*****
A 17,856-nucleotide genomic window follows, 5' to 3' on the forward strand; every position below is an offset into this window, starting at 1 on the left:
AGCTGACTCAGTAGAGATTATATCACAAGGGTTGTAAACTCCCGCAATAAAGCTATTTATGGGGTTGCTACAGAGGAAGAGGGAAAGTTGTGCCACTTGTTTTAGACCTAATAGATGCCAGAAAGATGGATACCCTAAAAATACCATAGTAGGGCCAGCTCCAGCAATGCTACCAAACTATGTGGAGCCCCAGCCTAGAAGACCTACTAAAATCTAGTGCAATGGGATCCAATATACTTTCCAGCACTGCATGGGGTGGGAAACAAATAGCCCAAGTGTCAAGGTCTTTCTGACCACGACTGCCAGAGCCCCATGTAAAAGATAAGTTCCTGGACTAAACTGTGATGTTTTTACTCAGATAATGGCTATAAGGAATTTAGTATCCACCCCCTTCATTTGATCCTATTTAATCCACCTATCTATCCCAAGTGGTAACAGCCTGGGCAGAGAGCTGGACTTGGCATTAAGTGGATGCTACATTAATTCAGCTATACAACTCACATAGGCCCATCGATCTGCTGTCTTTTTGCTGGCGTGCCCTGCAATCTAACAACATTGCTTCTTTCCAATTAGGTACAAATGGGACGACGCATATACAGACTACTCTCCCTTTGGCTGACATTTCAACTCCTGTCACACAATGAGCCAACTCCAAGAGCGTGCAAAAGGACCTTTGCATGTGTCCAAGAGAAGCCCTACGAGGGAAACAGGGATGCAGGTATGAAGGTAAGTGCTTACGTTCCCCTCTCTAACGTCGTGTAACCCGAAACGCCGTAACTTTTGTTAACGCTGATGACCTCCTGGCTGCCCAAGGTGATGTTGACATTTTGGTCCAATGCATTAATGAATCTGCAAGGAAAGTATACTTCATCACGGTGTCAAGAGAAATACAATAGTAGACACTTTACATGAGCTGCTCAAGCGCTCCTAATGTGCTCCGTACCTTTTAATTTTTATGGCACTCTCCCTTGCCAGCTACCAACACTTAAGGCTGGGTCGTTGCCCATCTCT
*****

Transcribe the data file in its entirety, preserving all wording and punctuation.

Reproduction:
A 17,856-nucleotide genomic window follows, 5' to 3' on the forward strand; every position below is an offset into this window, starting at 1 on the left:
AGCTGACTCAGTAGAGATTATATCACAAGGGTTGTAAACTCCCGCAATAAAGCTATTTATGGGGTTGCTACAGAGGAAGAGGGAAAGTTGTGCCACTTGTTTTAGACCTAATAGATGCCAGAAAGATGGATACCCTAAAAATACCATAGTAGGGCCAGCTCCAGCAATGCTACCAAACTATGTGGAGCCCCAGCCTAGAAGACCTACTAAAATCTAGTGCAATGGGATCCAATATACTTTCCAGCACTGCATGGGGTGGGAAACAAATAGCCCAAGTGTCAAGGTCTTTCTGACCACGACTGCCAGAGCCCCATGTAAAAGATAAGTTCCTGGACTAAACTGTGATGTTTTTACTCAGATAATGGCTATAAGGAATTTAGTATCCACCCCCTTCATTTGATCCTATTTAATCCACCTATCTATCCCAAGTGGTAACAGCCTGGGCAGAGAGCTGGACTTGGCATTAAGTGGATGCTACATTAATTCAGCTATACAACTCACATAGGCCCATCGATCTGCTGTCTTTTTGCTGGCGTGCCCTGCAATCTAACAACATTGCTTCTTTCCAATTAGGTACAAATGGGACGACGCATATACAGACTACTCTCCCTTTGGCTGACATTTCAACTCCTGTCACACAATGAGCCAACTCCAAGAGCGTGCAAAAGGACCTTTGCATGTGTCCAAGAGAAGCCCTACGAGGGAAACAGGGATGCAGGTATGAAGGTAAGTGCTTACGTTCCCCTCTCTAACGTCGTGTAACCCGAAACGCCGTAACTTTTGTTAACGCTGATGACCTCCTGGCTGCCCAAGGTGATGTTGACATTTTGGTCCAATGCATTAATGAATCTGCAAGGAAAGTATACTTCATCACGGTGTCAAGAGAAATACAATAGTAGACACTTTACATGAGCTGCTCAAGCGCTCCTAATGTGCTCCGTACCTTTTAATTTTTATGGCACTCTCCCTTGCCAGCTACCAACACTTAAGGCTGGGTCGTTGCCCATCTCT